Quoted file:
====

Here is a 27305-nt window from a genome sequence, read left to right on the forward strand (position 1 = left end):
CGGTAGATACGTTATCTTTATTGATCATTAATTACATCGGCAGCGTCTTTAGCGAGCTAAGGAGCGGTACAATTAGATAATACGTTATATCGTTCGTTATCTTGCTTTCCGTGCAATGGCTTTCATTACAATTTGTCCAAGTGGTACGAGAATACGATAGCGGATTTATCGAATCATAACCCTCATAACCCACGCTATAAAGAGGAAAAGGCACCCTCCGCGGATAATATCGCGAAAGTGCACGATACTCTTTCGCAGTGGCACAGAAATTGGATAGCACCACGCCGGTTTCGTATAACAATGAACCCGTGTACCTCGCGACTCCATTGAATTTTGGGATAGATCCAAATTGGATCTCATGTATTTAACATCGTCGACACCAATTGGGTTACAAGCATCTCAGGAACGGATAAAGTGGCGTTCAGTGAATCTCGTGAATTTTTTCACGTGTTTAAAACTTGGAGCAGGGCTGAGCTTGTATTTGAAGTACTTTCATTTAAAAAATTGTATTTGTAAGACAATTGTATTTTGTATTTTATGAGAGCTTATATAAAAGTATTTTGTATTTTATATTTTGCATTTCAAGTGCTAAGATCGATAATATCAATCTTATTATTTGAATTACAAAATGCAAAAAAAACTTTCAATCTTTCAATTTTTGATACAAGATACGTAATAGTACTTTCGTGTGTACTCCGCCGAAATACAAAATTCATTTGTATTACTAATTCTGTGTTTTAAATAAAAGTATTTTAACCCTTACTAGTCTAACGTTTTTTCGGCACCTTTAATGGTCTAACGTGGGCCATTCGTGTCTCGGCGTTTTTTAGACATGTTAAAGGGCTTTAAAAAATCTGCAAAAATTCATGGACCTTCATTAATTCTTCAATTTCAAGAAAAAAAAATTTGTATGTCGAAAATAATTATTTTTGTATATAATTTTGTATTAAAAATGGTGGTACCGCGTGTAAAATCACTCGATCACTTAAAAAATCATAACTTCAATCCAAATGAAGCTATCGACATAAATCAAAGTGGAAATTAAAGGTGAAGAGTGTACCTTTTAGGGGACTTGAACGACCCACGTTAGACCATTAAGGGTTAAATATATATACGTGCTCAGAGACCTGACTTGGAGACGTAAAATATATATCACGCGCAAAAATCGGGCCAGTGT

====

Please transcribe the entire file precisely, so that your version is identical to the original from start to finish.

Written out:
Here is a 27305-nt window from a genome sequence, read left to right on the forward strand (position 1 = left end):
CGGTAGATACGTTATCTTTATTGATCATTAATTACATCGGCAGCGTCTTTAGCGAGCTAAGGAGCGGTACAATTAGATAATACGTTATATCGTTCGTTATCTTGCTTTCCGTGCAATGGCTTTCATTACAATTTGTCCAAGTGGTACGAGAATACGATAGCGGATTTATCGAATCATAACCCTCATAACCCACGCTATAAAGAGGAAAAGGCACCCTCCGCGGATAATATCGCGAAAGTGCACGATACTCTTTCGCAGTGGCACAGAAATTGGATAGCACCACGCCGGTTTCGTATAACAATGAACCCGTGTACCTCGCGACTCCATTGAATTTTGGGATAGATCCAAATTGGATCTCATGTATTTAACATCGTCGACACCAATTGGGTTACAAGCATCTCAGGAACGGATAAAGTGGCGTTCAGTGAATCTCGTGAATTTTTTCACGTGTTTAAAACTTGGAGCAGGGCTGAGCTTGTATTTGAAGTACTTTCATTTAAAAAATTGTATTTGTAAGACAATTGTATTTTGTATTTTATGAGAGCTTATATAAAAGTATTTTGTATTTTATATTTTGCATTTCAAGTGCTAAGATCGATAATATCAATCTTATTATTTGAATTACAAAATGCAAAAAAAACTTTCAATCTTTCAATTTTTGATACAAGATACGTAATAGTACTTTCGTGTGTACTCCGCCGAAATACAAAATTCATTTGTATTACTAATTCTGTGTTTTAAATAAAAGTATTTTAACCCTTACTAGTCTAACGTTTTTTCGGCACCTTTAATGGTCTAACGTGGGCCATTCGTGTCTCGGCGTTTTTTAGACATGTTAAAGGGCTTTAAAAAATCTGCAAAAATTCATGGACCTTCATTAATTCTTCAATTTCAAGAAAAAAAAATTTGTATGTCGAAAATAATTATTTTTGTATATAATTTTGTATTAAAAATGGTGGTACCGCGTGTAAAATCACTCGATCACTTAAAAAATCATAACTTCAATCCAAATGAAGCTATCGACATAAATCAAAGTGGAAATTAAAGGTGAAGAGTGTACCTTTTAGGGGACTTGAACGACCCACGTTAGACCATTAAGGGTTAAATATATATACGTGCTCAGAGACCTGACTTGGAGACGTAAAATATATATCACGCGCAAAAATCGGGCCAGTGT